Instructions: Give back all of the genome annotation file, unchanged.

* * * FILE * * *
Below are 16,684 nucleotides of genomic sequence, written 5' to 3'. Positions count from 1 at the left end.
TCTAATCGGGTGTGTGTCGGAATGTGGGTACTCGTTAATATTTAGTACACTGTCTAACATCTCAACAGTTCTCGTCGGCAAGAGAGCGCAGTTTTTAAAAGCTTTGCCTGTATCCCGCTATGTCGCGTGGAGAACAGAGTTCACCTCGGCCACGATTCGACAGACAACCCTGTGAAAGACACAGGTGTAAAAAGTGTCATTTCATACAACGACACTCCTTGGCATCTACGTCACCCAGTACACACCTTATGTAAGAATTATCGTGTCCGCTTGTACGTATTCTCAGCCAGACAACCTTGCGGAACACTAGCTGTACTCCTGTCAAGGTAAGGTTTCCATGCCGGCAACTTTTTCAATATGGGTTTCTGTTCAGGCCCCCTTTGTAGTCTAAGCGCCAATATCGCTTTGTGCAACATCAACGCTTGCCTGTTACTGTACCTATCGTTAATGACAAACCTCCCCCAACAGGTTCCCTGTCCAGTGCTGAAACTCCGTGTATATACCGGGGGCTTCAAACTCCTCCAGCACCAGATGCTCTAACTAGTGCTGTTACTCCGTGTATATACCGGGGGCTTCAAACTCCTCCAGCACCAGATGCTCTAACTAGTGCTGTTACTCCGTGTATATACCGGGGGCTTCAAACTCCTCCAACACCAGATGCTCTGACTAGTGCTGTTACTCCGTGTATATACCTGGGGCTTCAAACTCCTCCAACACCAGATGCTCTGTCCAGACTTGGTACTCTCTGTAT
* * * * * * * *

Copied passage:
Below are 16,684 nucleotides of genomic sequence, written 5' to 3'. Positions count from 1 at the left end.
TCTAATCGGGTGTGTGTCGGAATGTGGGTACTCGTTAATATTTAGTACACTGTCTAACATCTCAACAGTTCTCGTCGGCAAGAGAGCGCAGTTTTTAAAAGCTTTGCCTGTATCCCGCTATGTCGCGTGGAGAACAGAGTTCACCTCGGCCACGATTCGACAGACAACCCTGTGAAAGACACAGGTGTAAAAAGTGTCATTTCATACAACGACACTCCTTGGCATCTACGTCACCCAGTACACACCTTATGTAAGAATTATCGTGTCCGCTTGTACGTATTCTCAGCCAGACAACCTTGCGGAACACTAGCTGTACTCCTGTCAAGGTAAGGTTTCCATGCCGGCAACTTTTTCAATATGGGTTTCTGTTCAGGCCCCCTTTGTAGTCTAAGCGCCAATATCGCTTTGTGCAACATCAACGCTTGCCTGTTACTGTACCTATCGTTAATGACAAACCTCCCCCAACAGGTTCCCTGTCCAGTGCTGAAACTCCGTGTATATACCGGGGGCTTCAAACTCCTCCAGCACCAGATGCTCTAACTAGTGCTGTTACTCCGTGTATATACCGGGGGCTTCAAACTCCTCCAGCACCAGATGCTCTAACTAGTGCTGTTACTCCGTGTATATACCGGGGGCTTCAAACTCCTCCAACACCAGATGCTCTGACTAGTGCTGTTACTCCGTGTATATACCTGGGGCTTCAAACTCCTCCAACACCAGATGCTCTGTCCAGACTTGGTACTCTCTGTAT